Note

These slides are also available in PDF format: 4:3 PDF, 16:9 PDF, 16:10 PDF.

## Learning Group Activity¶

With your learning group, share answers from the learning group activity. If you did Question 6, collaborate with the other person who did Question 6 to give a collective tutorial on GHCi to your group (should be easy).

Blake will go around and check participation. If you have questions on the LGA (and your group members cannot answer), ask Blake. If he cannot answer, feel free to Email me or the list.

## Background on Functional Languages¶

### Functional vs. Imperative Languages¶

• Imperative Language: Typical programming language you are already used to (like C or C++). Sequence of instructions is executed to change the state of the program.
• Pure Functional Language: Functions main unit of programming. Functions are referentially transparent; that is, every time you call a function with the same arguments, you are guaranteed the same result (no dependence on state).
• Immutible structures are typically used in functional languages to make this possible (e.g., once you create a list you cannot change it).
• Easy to prove functions correct (contrast to imperative languages)
• Haskell is a purely functional language.

### Lazy Evaluation¶

In Haskell, expressions are evaluated lazily: parts of expressions are not evaluated until they need to be.

Example

Suppose you wanted to determine the length of this list:

[12 + 3, 4 / 2, 2 - 15, 5]


You could determine this two ways:

1. You could evaluate the whole list first, and get this result:

[15, 2, -13, 5]


Then, you can see the list has a length 4. This is eager evaluation.

2. Or, you could see the list has four elements, without preforming any of the computations. This is called lazy evaluation.

### Lazy Evaluation: What Does It Give Us?¶

Under lazy evaluation, we can have:

• Expressions evaluated without wasting time on parts that are not needed to evaluate.
• Lists of infinite length! Think about a list that defines all of the Fibonacci numbers.
• Immutible structures which act efficiently. Suppose you had a function doubleAll which took a list and returned a new copy with each of the elements multiplied by 2.
• Eager: doubleAll(doubleAll(doubleAll(lst))) would create 3 new lists
• Lazy: same computation can act on a new list only at the very end
Haskell says… meh, I’ll do it later!

### Lazy Evaluation can differ from Eager?¶

Is it possible for a lazy evaluation to differ from an equivalent eager evaluation?

Yes, in error handling:

• Under eager evaluation, determining the length of [3, 1/0] would result in an error, whereas in lazy evaluation, the length would be 2.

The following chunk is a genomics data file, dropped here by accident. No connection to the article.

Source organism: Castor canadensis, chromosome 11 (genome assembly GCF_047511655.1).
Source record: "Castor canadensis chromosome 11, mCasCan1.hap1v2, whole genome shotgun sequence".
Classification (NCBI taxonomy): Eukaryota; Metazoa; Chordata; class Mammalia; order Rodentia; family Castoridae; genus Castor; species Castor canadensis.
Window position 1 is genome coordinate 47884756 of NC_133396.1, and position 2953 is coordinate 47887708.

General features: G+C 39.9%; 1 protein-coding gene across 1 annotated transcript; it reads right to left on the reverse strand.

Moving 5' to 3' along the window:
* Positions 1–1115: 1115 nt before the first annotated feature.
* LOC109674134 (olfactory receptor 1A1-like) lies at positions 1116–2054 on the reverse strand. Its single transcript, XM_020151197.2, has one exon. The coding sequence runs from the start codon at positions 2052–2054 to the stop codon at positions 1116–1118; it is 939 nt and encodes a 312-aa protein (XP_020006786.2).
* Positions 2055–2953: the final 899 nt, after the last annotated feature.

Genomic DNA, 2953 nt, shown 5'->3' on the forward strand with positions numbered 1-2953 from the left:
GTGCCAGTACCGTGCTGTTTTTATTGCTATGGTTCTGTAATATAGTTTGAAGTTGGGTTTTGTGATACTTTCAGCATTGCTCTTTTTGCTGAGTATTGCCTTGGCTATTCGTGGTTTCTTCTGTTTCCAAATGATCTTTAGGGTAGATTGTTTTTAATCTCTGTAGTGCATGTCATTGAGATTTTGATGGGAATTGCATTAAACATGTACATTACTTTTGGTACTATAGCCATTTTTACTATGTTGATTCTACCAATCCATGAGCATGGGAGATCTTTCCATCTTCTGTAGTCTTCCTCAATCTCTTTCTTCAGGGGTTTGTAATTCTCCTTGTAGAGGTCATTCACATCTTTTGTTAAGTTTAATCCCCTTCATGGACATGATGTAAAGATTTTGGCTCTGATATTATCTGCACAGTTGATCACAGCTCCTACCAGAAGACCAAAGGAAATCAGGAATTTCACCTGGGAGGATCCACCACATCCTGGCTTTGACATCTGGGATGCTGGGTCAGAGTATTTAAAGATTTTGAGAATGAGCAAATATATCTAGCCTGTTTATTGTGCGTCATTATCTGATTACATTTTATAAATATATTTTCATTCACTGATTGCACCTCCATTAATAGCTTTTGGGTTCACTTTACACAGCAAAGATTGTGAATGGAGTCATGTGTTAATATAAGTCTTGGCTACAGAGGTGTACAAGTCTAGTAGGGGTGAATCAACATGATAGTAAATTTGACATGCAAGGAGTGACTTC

### GHCi¶

Note

You are probably best paying attention to lecture, then going home and replicating this. Up to you.

To load up GHCi, type ghci at your terminal. You will need Haskell installed on your computer, or use the ALAMODE Linux Lab (BB 136) machines. You should be left at a Prelude> prompt if you did that correctly:

GHCi, version 8.2.2: http://www.haskell.org/ghc/
:? for help
Prelude>


This is a REPL (Read-Evaluate-Print-Loop). GHCi reads what you type, the result is evaluated, GHCi prints the result, looping until exit.

### Infix and Prefix Operators¶

Haskell comes with two kinds of operators: infix and prefix.

• Infix operators are placed in-between the operands:

GHCi> 4 + 4
8

• Prefix operators are placed before the operands:

GHCi> mod 10 3
1


Postfix Operators

As you may have guessed, postfix operators are operators placed after the operands, but Haskell does not have any of these.

### Using Prefix Operators as Infix (and visa-versa)¶

• You can use prefix operators as infix by surrounding them in backticks:

GHCi> 10 mod 3
1

• Likewise, you can use infix operators as prefix by surrounding them in parenthesis:

GHCi> (+) 4 4
8


### Parenthesis Denote Order of Operation¶

GHCi> (2 * 50) + 1
101
GHCi> 2 * (50 + 1)
102
GHCi> 3 + 4 * 7
31
GHCi> (3 + 4) * 7
49


Careful! You need to surround negative numbers in parenthesis when combined with other expressions (- is a prefix operator)

GHCi> 5 * (-3)
-15


### Boolean Operators¶

Haskell comes with a standard set of boolean operators:

• &&: and (infix)
• ||: or (infix)
• not: not (prefix)

and some infix equality tests:

• ==: equal
• /=: not equal
• >: greater than
• >=: greater or equal
• … same for less

GHCi> True && False
False
GHCi> not False
True
GHCi> "hello" /= "goodbye"
True


### Calling Functions¶

To call a function, write the function name, with arguments following, separated by spaces.

GHCi> max 9 7
9


Calling functions takes highest precedence:

GHCi> max 9 7 + 3
10


Perhaps this is what you wanted:

GHCi> (max 9 7) + 3
12


### Defining Functions¶

Open a file clocktools.hs and write this function in it:

subtract45 m = mod (m - 45) 60


This defines a function named subtract45 that takes a number of minutes m, and computes what subtracting 45 minutes from this number would lead to, without going below 0 or above 59.

Load the file in GHCi using :l:

GHCi> :l clocktools
GHCi> subtract45 15
30


### Multiple Arguments¶

Let’s solve the general case of subtracting n minutes! Add to clocktools.hs:

subtractMinutes n m = mod (m - n) 60


GHCi> :r
GHCi> subtractMinutes 10 5
55


GHCi> (subtractMinutes 10) 5
55

Whoa, what happened there?

### Currying¶

• Haskell takes advantage of currying to support functions with multiple arguments. That is, functions take a single argument and return a function ready to take the next argument.
• We call the function ready to take the next argument a partially applied function.

What can we do with this?

subtract45 = subtractMinutes 45


Whoa. Is that concise, expressive, or both?